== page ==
All the little worlds that exist out there, totally unbeknownst to 99 percent of the rest of humanity ... I had seen posts on Curbed about a couple of enterprising people selling Strawberry Shortcake on the boardwalk at Coney Island. Seemed cute enough to ignore. That is, until this morning when I looked at their blog a little more closely, and -- seeing the pure joy captured on their customers' faces, a small bit of loveliness at a time when we seem to be on the verge of WWIII -- I got curious. Who are these dispenders of joy, figurative and virtual, via Strawberry Shortcake and the Internet? I'm still not entirely sure, but according to their website, they are street artists operating under the moniker Thundercut as well as publishers of the zine Sherbert (nominated by Utne Reader for an Independent Press Award, their latest issue is fresh off the presses). Never heard of them (but perhaps that's not saying much). Ah well, nevermind. Just enjoy the Shortcake.

Thursday, July 13, 2006

I'm Shouting Into the Gaping Void

I've been a big fan of Gapingvoid for a long time now, and in fact I've tried several times to make contact with Hugh about using his cartoons in my book (he keeps ignoring me! wassup?). So here's my shameless attempt at getting his attention: a big fat shout out.

Gapingvoid, in case you've been under a cartoon/blog/creative rock, started when Hugh MacLeod began drawing "weedoodles" on the back of his business cards when he handed them out. Now he draws blog cards and posts them on his endlessly entertaining website. He then wrote a creative manifesto ("How To Be More Creative" which spread like wildfire on the internet). In his own words, How To Be More Creative "was ... a series of meditations on the lessons I had learned the hard way over the years, as I tried to bridge the nearly impossible gap of making an OK living without letting my soul die from the inside out." This is an ESSENTIAL component of the book I'm currently contracted to write for Carroll & Graf (click here for more about that).

So Hugh, wassup?

Tuesday, July 11, 2006

Gov's Island: Vote Early and Often

The Governor's Island Alliance has released guidelines to redevelop perhaps the most important piece of undeveloped land in the Northern hemisphere, and there are three illustrated alternatives that can be voted on by going here:

There's the harbor park (park that faces the Statue of Liberty), channel park (facing Brooklyn) and the prow park (at the southern most tip of the island). Pictured above: channel park. Can't say I have an immediate opinion except, let's get it on, already. For some thoughts about what the hold up is, read post below.

Gondolas to Gov's Island [Polis]

Monday, July 10, 2006

Five Pointz

When I was in LIC (see below), I came across something that I'm probably the last person to know about... Five Pointz, a building in Long Island City that got tagged with graffiti so often, the owner of the building decided like ten years ago to sanction the urban artists and let them do their thing. Now it's probably the most important collection of urban art in New York (and hence, the world). An artist who was about to go up in the lift to do a piece said that there's going to be -- get this -- a coffee table book about all the artists and the work on the building.

Update: My dear friend Michael writes from South Africa to tell me that: "yeah, you are the last to know about it. which sort of makes you cutting-edge! ;-)". Apparently, one of Michael's ex-roommates, Kezam, did a lot of the work on this building, and Kezam is now finishishing his sociology disertation on NYC graffiti. Here's his flickr page:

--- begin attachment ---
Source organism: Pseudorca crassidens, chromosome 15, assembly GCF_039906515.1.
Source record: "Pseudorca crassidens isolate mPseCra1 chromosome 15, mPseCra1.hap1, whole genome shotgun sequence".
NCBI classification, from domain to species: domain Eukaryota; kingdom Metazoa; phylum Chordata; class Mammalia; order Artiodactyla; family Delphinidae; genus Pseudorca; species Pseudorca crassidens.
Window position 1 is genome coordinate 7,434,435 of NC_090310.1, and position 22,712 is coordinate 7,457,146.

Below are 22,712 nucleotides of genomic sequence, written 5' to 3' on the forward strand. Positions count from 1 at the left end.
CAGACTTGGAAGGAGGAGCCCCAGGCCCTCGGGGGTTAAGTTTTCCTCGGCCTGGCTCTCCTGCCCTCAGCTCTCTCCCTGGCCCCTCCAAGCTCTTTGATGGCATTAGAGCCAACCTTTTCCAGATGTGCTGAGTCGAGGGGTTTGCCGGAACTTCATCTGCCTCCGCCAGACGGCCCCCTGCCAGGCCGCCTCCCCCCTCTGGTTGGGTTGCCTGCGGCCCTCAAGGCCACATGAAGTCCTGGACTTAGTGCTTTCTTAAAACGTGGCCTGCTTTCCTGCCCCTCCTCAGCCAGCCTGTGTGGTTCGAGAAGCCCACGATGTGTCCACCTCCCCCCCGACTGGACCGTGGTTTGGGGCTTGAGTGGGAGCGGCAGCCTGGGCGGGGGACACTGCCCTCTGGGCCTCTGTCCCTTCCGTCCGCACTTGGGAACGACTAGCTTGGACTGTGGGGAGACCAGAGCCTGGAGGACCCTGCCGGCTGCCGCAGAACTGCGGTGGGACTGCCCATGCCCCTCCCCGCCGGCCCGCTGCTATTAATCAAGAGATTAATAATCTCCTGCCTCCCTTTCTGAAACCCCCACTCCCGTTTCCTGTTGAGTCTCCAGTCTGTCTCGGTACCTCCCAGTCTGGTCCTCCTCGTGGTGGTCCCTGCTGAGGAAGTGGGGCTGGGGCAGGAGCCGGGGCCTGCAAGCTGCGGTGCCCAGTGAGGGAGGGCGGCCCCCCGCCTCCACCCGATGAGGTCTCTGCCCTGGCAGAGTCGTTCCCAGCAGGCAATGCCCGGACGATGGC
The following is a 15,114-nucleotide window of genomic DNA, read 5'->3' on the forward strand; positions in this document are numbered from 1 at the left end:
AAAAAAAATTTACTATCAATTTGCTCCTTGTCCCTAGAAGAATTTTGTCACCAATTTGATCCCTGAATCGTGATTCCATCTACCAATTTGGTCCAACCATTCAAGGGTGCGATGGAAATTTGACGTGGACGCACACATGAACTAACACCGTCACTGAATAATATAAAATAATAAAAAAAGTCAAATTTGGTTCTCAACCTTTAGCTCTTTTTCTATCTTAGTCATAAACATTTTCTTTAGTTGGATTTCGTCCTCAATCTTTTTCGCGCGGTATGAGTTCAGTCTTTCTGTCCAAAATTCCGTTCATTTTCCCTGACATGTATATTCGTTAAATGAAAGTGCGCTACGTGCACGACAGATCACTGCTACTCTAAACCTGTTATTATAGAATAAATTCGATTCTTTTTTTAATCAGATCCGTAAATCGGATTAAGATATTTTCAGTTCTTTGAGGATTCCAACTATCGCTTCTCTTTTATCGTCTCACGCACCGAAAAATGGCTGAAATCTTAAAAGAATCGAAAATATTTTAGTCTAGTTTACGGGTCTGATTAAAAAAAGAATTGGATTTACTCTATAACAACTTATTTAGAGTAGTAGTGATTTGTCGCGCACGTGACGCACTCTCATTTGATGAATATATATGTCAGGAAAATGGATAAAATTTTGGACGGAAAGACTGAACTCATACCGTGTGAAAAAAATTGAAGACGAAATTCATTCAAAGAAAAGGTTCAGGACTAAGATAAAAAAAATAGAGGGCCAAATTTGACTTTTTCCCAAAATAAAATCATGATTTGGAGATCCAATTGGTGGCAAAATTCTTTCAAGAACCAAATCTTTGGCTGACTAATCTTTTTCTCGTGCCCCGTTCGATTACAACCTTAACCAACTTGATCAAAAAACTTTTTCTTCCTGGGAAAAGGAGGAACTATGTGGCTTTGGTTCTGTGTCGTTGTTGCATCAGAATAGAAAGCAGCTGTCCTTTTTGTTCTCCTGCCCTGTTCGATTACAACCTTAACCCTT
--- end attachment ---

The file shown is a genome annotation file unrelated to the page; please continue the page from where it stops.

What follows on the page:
Silvercup Sprouts

A year ago, I reported on the largest green roof in New York City being installed on top of Silvercup Studios in Long Island City near the Queensboro Bridge. (Silvercup is the largest film and television studio in New York, where Sex and the City was filmed and the Sopranos still is. If you don't have Times Select, email me and I'll send a PDF of the Silvercup greenroof story for the Times.)

I was out there this afternoon and snapped a couple of pics. While green roofs are big in Chicago, they are pretty rare in New York and most other American cities. This one is 35,000 square feet (it's actually three green roofs spread out over the Silvercup site, one of which is literally on top of Tony Soprano's house). The pic below is of a monitoring system that is collecting data in order to show how much less storm water runoff there is as a result of the succulent plants absorbing rain, as well as temperature fluctuations and air quality measurements.
Silvercup Sunset [Polis]

Wednesday, July 05, 2006

Idling At Zero 2.0

While we're on the topic of irony too rich to require comment (see below), Gawker made a time-lapse video out of photos taken of the World Trade Center site over the past 101 days so we can watch absolutely nothing happen. It's a much more concise way of conveying what took me 2500 words in a piece I wrote for the July issue of Planning magazine entitled, Idling At Zero (which is not available online to non-members, so email me if you'd like to read it ... for the two Polis readers who are American Planning Association members, click here.).

Become Your Dream... Or Not

The irony of the above pic (snapped on Avenue A this afternoon) requires no further comment, but perhaps a little context. DeLaVega, whom I've posted about on Polis a few times, is an East Harlem artist who has a gallery/shop on St. Marks Place where he sells his original artwork as well as t-shirts and such. He's known for writing aphorisms on the sidewalk in chalk, such as, "I just bought real estate in your mind," and "Sometimes the king is a woman." He's probably best known, however, for this one: "Become Your Dream."

P.S. Note the graffiti on the right (click to enlarge photo). I love this nabe.

Previous Polis posts:

De La Vega Takes the E.Vil.

DeLaVega, an East Harlem artists who opened a shop...

E.Vil.: Too Sexy for National Retailers

Monday, July 03, 2006

Robert Moses Gave Me a Sunburn

Alright, alright. Robert Moses wasn't all bad. I admit it.

Pic taken July 1 at Robert Moses State Park on Long Island where I went with my friend Alex Bandon, she of The Shelter Life. It was the perfect beach day: not too hot, slight breeze, room to breath and take in an expansive view. I did get a sunburn, though, which is surely the wrath of Moses.